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Strontium (87Sr/86Sr) mapping: A critical review of methods and approaches

Holt, Emily, Evans, Jane A. and Madgwick, Richard 2021. Strontium (87Sr/86Sr) mapping: A critical review of methods and approaches. Earth-Science Reviews 216 , 103593. 10.1016/j.earscirev.2021.103593
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Abstract

The use of bioavailable strontium in different environments to provenance biological materials has become increasingly common since its first applications in ecology and archaeology almost four decades ago. Provenancing biological materials using strontium isotope ratios requires a map of bioavailable strontium, commonly known as an isoscape, to compare results with. Both producing the isoscape and using it to interpret results present methodological challenges that researchers must carefully consider. A review of current research indicates that, while many archives can be analyzed to produce isoscapes, modern plant materials usually provide the best approximation of bioavailable strontium and can be used alone or combined with other archives if applying machine learning. Domain mapping currently produces the most accurate, most interpretable isoscapes for most research questions; however, machine learning approaches promise to provide more accurate and geographically wide-ranging isoscapes over time. Using strontium isotope analysis for provenancing is most successful when combined with other isotopes and/or trace elements as part of a likelihood approach. Strontium isoscapes that are both appropriate and sufficiently high resolution to answer specific research questions do not exist for most parts of the world. Researchers intending to incorporate strontium analysis into their research designs should expect to conduct primary sampling and analysis to create appropriate isoscapes or refine existing ones, which should themselves not be uncritically utilized. When sampling, it is essential to collect appropriate metadata; these metadata and the results of the analyses should be archived in one of several online databases to maximize their usefulness. With increasing amounts of primary data and the likely increased availability of machine learning approaches to mapping, strontium analysis will continue to improve as a method of provenancing.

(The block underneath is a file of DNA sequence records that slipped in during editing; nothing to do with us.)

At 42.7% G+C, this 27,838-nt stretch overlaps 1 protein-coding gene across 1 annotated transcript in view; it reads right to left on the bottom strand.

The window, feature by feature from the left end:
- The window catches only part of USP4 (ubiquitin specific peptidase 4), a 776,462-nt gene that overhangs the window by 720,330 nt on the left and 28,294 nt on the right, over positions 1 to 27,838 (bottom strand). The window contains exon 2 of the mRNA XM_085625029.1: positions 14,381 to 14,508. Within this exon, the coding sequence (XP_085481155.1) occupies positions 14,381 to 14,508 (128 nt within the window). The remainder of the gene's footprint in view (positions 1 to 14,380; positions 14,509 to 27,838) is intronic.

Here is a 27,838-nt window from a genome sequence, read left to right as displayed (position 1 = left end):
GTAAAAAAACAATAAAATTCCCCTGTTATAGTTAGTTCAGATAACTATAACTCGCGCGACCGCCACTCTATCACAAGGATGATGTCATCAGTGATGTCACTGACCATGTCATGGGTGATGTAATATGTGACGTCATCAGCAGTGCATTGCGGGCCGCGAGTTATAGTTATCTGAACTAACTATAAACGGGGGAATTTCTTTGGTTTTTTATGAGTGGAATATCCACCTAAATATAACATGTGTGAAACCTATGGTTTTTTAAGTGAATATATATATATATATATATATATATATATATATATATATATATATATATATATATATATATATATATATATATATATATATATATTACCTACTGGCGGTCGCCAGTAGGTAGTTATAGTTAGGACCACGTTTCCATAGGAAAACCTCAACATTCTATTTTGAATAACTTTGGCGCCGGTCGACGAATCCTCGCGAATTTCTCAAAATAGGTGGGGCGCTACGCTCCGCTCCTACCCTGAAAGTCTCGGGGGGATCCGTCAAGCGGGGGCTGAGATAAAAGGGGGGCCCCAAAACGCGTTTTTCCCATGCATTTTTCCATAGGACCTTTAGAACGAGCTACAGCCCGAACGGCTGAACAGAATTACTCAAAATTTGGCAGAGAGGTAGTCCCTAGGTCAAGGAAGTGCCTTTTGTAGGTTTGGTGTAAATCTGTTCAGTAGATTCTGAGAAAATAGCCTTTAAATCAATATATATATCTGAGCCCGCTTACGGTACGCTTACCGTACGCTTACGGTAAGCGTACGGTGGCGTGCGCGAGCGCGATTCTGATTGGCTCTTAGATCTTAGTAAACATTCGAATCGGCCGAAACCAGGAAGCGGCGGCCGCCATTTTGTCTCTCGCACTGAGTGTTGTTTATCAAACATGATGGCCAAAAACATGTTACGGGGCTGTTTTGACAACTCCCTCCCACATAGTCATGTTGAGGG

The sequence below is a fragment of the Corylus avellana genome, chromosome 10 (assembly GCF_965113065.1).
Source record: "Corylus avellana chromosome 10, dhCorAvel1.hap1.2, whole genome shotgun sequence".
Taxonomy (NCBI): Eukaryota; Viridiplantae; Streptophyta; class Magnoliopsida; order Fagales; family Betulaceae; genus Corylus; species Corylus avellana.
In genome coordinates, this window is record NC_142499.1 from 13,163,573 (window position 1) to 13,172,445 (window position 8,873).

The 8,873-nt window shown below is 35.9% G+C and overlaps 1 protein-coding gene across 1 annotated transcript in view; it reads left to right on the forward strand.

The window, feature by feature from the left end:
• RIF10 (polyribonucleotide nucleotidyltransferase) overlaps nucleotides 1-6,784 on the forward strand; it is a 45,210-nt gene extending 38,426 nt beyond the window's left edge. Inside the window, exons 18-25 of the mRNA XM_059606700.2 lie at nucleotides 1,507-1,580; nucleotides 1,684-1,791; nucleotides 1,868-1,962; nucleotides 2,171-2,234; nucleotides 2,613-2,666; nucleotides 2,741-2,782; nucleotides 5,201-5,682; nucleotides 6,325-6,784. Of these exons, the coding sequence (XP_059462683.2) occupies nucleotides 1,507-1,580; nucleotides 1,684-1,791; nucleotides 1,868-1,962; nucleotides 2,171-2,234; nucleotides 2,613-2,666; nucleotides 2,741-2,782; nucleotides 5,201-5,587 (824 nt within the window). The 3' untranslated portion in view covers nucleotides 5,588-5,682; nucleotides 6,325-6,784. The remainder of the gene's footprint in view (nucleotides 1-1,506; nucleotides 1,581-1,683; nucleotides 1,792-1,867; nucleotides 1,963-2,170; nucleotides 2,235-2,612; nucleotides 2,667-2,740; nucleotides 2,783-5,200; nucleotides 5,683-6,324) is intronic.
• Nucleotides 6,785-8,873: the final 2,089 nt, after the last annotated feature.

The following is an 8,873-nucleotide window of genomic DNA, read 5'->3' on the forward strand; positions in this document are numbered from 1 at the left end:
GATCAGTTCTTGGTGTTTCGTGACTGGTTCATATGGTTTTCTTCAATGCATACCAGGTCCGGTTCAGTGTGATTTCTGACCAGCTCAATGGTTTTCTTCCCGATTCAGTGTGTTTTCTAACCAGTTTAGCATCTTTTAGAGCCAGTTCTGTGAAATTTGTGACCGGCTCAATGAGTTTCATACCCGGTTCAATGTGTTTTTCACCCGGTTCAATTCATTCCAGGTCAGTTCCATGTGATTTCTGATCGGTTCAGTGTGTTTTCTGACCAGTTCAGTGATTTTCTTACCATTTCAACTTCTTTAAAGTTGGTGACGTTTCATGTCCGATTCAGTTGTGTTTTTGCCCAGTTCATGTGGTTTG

Item Type: Article
Date Type: Publication
Status: Published
Schools: History, Archaeology and Religion
Publisher: Elsevier
ISSN: 0012-8252
Funders: EU Horizon 2020 research and innovation� programme
Date of First Compliant Deposit: 19 April 2021
Date of Acceptance: 6 March 2021
Last Modified: 12 Oct 2021 23:07
URI: http://orca.cardiff.ac.uk/id/eprint/140527

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